Every Spring, in mid-March, the small town of Maastricht in the southern Netherlands comes alive as 280 exhibitors proffer their wares at The European Fine Art Fair. This year was a very, very good fair and the quality of the modern and contemporary works was as good as I can remember in ten years of visits. Dealers were happy with the results and I gather that some dealers (in this supposed softening of the market) had their best TEFAF ever. My highlights were the following stands:
Dickinson had a very good year and their stand was rich with market fresh Impressionist and Modern works. A great wall to the front of the booth exhibited three marvellous works on paper by Schiele, Klee and a Matisse cut-out (4m Euros). All the works were priced (on wall labels) which made a welcome change from the opaque world of most old-master dealers.
Richard Green had the most stunning Henri Martin (Collioure) and a seminal Francis Picabia from his early years although the choice of Boudin show seemed odd given his current market weakness. I still think they are the best gallery for solid, mid-market Impressionist and Post-Impressionist art in the world. Up to 1m USD no other gallery comes close in terms of quality.
Talabardon et Gautier showed a rediscovered Rembrandt on their stand which was a highlight of the Old Masters section – simply stunning in detail and it sold immediately for an undisclosed sum.
Offer Waterman exhibited a terrific Kitaj and an exceptional little Bomberg painting – by far the best of the Modern British paintings on display.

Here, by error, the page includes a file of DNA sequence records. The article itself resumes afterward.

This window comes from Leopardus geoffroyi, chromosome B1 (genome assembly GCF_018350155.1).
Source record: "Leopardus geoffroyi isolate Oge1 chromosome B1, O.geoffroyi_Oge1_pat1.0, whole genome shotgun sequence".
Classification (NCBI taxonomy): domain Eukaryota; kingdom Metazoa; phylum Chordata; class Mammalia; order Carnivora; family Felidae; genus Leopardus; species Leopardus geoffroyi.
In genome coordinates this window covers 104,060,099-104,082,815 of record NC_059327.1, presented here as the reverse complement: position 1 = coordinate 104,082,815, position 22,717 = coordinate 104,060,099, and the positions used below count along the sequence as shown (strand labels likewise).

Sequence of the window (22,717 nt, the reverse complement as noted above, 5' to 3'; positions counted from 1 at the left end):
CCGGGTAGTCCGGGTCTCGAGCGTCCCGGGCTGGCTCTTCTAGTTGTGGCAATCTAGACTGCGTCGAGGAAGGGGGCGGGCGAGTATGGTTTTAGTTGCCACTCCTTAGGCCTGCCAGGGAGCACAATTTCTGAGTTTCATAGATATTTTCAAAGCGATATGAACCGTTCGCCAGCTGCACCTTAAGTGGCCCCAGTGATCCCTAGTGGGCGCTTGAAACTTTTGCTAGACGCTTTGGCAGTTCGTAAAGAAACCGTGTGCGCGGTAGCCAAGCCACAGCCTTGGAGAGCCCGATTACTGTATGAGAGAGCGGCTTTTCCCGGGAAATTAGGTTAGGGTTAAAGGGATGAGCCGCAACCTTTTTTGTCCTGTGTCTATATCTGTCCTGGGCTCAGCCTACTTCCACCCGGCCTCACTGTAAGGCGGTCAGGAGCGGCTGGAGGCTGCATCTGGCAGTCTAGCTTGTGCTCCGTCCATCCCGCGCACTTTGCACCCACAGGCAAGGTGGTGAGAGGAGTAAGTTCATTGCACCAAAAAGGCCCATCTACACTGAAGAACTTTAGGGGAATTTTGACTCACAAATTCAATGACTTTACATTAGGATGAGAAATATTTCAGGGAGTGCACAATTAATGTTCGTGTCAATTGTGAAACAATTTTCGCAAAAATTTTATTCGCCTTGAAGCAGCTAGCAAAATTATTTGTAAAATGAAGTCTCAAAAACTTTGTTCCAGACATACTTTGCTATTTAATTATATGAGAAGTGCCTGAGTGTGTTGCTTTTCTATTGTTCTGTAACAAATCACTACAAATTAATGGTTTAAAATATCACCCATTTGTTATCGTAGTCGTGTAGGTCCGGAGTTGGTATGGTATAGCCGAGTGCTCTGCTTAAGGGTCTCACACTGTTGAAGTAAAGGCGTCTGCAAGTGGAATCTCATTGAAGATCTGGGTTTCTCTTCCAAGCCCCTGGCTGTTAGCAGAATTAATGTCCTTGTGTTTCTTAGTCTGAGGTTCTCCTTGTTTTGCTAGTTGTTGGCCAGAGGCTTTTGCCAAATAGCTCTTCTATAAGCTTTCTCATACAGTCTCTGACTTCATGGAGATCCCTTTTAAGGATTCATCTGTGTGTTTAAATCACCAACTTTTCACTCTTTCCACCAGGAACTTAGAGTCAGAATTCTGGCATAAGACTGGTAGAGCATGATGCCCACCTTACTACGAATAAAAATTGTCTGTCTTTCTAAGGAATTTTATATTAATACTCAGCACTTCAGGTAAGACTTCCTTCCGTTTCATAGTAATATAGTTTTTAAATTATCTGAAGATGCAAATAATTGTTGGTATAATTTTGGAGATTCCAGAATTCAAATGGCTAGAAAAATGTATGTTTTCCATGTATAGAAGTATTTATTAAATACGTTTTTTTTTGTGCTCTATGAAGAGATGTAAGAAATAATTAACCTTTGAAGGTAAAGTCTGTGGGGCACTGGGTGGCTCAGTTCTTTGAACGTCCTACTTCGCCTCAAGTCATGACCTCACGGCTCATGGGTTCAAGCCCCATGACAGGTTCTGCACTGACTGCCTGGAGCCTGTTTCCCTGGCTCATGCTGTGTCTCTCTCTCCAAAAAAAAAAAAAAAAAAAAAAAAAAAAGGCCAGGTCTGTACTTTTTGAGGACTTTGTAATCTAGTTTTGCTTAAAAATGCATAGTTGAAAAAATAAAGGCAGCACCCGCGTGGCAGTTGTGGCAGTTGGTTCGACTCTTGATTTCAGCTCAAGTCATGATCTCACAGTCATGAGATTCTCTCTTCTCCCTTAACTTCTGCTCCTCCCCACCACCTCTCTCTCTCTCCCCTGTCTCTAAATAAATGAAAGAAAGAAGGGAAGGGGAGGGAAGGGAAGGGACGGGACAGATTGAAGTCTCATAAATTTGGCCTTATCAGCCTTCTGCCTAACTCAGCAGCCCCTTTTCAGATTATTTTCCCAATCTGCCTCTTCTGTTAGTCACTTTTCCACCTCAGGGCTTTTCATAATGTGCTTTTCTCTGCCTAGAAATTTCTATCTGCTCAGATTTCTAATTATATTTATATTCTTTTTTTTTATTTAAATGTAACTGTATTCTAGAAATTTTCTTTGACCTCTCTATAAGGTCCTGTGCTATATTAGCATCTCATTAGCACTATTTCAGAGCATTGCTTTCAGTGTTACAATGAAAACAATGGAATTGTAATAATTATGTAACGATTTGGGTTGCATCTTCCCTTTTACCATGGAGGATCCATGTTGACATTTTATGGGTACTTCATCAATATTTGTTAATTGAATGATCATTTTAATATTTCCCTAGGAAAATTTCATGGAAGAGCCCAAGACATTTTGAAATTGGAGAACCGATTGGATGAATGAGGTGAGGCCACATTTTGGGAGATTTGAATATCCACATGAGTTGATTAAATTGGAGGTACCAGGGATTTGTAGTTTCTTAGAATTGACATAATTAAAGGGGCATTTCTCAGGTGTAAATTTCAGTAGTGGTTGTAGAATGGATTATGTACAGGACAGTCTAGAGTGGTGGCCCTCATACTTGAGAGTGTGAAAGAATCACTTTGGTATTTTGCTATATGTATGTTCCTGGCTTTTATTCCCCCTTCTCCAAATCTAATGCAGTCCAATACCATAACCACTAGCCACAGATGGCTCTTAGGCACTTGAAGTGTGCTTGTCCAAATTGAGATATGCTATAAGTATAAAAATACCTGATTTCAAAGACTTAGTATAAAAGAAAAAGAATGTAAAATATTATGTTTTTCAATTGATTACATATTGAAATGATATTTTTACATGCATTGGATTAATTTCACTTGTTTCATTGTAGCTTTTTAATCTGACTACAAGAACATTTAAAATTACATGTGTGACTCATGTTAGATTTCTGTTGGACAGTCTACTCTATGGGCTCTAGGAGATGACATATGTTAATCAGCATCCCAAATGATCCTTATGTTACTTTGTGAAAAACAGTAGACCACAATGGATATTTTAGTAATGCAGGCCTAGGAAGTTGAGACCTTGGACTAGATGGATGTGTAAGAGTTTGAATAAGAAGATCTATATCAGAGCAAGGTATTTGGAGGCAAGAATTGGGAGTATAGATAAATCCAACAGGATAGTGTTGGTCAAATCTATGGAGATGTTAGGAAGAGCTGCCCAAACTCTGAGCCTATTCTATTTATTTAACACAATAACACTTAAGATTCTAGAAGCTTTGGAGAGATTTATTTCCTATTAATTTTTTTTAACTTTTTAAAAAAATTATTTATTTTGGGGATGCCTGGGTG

Robert Landau always has a great booth – he bought the Paul Delvaux for 10m USD in London in February and it was on his stand for all to admire. The list price was said to be north of 20m USD.
Howard Shaw at Hammer Galleries produced a wonderful Matisse/Picasso show for TEFAF. The sheer quantity of works of top class is astonishing and I am so glad that he was given a corner booth. It is always a superb show.
Karsten Greve had a marvellous stand and was the best of the Contemporary section. I look forward to seeing them at Basel in June. Often the conservative taste of TEFAF does not suit dealers of Contemporary work but KG gets the balance just right.
Ben Janssens had a new, more open, position and it improved the look of the stand no end. Janssens sold over 90 pieces at TEFAF because he prices correctly and always has an eclectic stock with a good variety of price ranges.
TEFAF is always worth a visit and hope to see you in 2017! As we always recommend when buying or selling: use an advisor, buy slowly (and methodically) and always negotiate.